Friday, February 27, 2009

Updates on issues.

The algea problem in female Guppies tank is getting better. I won't say it's under control, yet, but it is definitely improving. Putting more plants in and adding the Oto cats has made a lot of difference. Oh, and making sure we don't feed them too much, LOL. I've been trying to find some nice, fast growing plants I could put in that tank, but have not been successful so far.

Bubbles is doing well, but still has the white spots on his fins. I just changed his water yesterday, so I will give him a couple of days to destress and will do the treatment then. High temp and salt are not doing the job unfortunately.

Snail situation is getting better as well. I've put in slices of zucchini, which btw are Freckles' and Otos' favorite, and when the snails congregate on them for a feeding orgy, I just pull the slice out, dispose of the snails, and put the zucchini back in for the fishies. I'd say probably about 75% of the larger snails have been taken out. There are still lots of eggs and babies, but as they grow, I will continue the same "treatment".

And now a little news about Betta girls. A couple of weeks ago we got a pair of Betta females and named them Cherries and Cream. They were very small and seemed undernourished. We've put them in with the female Guppies but I wasn't sure if they would do ok there. They were very shy and withdrawn. At feeding time they did not seem to know what to do when all the big girls milled around and I was concerned they would not get enough food. Well, I had nothing to worry about. Our "shy" girls have certainly come out of their shells and are now shoving the guppies out of the way to get to the better morsels of food!

Both of them have grown and gained weight, especially Cream. In fact I have a feeling she is full of eggs as her abdomen is rather full and bulging. I am so very tempted to see how she would react to Bubbles, but really, I'm trying to be a responsible pet owner. We don't need more fish.....

Saturday, February 21, 2009

So many things happening...

I don't know where to start. Let's do it tank by tank:

1. Girl Guppies

Major problems with green algea. At least it's green algea which doesn't hurt the fish, but it's a pain in the nether regions none the less. I scrape all of it off the walls every week at cleaning time, scrub all the rocks and wood, filter, heater, thermometer and four days later everything is covered with thick, green growth. In the beginning I thought it was the Spring sun getting too strong so I covered the back walls of the tank which face the window. It's a north facing window and not that much light gets in, but you never know.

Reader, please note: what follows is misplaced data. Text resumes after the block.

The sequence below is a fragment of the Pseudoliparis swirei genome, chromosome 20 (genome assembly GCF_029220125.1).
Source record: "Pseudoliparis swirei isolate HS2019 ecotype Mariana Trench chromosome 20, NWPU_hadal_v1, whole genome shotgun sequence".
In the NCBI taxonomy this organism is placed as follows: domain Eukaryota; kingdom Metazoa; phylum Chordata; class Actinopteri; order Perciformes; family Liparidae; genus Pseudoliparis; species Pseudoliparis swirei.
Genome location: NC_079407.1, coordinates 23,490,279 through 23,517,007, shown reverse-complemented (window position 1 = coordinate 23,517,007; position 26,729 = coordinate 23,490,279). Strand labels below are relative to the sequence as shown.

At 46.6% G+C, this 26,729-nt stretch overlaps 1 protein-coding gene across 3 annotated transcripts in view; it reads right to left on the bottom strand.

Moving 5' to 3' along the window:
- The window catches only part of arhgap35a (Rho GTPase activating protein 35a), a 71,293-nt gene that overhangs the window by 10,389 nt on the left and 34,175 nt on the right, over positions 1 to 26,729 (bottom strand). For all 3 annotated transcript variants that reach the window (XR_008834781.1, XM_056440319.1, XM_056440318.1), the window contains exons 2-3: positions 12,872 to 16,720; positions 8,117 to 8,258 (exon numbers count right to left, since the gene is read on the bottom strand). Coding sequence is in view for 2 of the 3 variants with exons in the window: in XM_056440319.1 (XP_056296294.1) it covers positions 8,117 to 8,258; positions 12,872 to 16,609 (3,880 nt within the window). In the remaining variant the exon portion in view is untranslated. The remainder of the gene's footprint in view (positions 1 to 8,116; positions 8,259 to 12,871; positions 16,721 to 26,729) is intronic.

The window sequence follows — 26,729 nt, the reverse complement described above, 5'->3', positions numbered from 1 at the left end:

That did not seem to make much difference. So I started to feed the fish a lot less. The result? Same green walls and very hungry fish.

And then I realized that a few weeks ago I did some major trimming of plants because it was getting to be a jungle in there. Eureka! Less plants - more food available for algea to grow and more light getting through, again helping the algea. The balance in an aquatic world is truly delicate. I'm hoping that in a few weeks, as the plants catch up, the problem should disappear and for now I put three otos in to help with the algea.

2. Bubbles.

A couple of days ago I noticed two white spots on him looking very much like ick. Not good. I was a bit puzzled though because I keep his tank pristene clean, use about a teaspoon of aquarium salt per galon and also add Aquari-Sol to his water as an ick preventative.

And then I realized why - about a week prior, when I did the last cleaning, the heater did not kick in like it should and Bubbles spent half the day in rather cool water. It just goes to show you - no matter what preventative measures you use, if the water conditions are not up to spec, the fish will get sick.

I raised the water temp slowly to about 82-83 F and was ready to add some meds the next day, but one of the spots disappeared. The second seemed smaller. Since I don't like to overmedicate my animals, I decided to leave the medicine for now and just watch him. The second spot is almost gone and I'm hoping his own immune system is taking care of it but I guess I have to watch him to make sure the cycle of the parasite doesn't repeat. We just finished growing his tail out, for goodness sake. The last thing I need is for him to get ick and then some secondary infection.

Will watch and keep everyone posted.

3. Male Guppy Tank...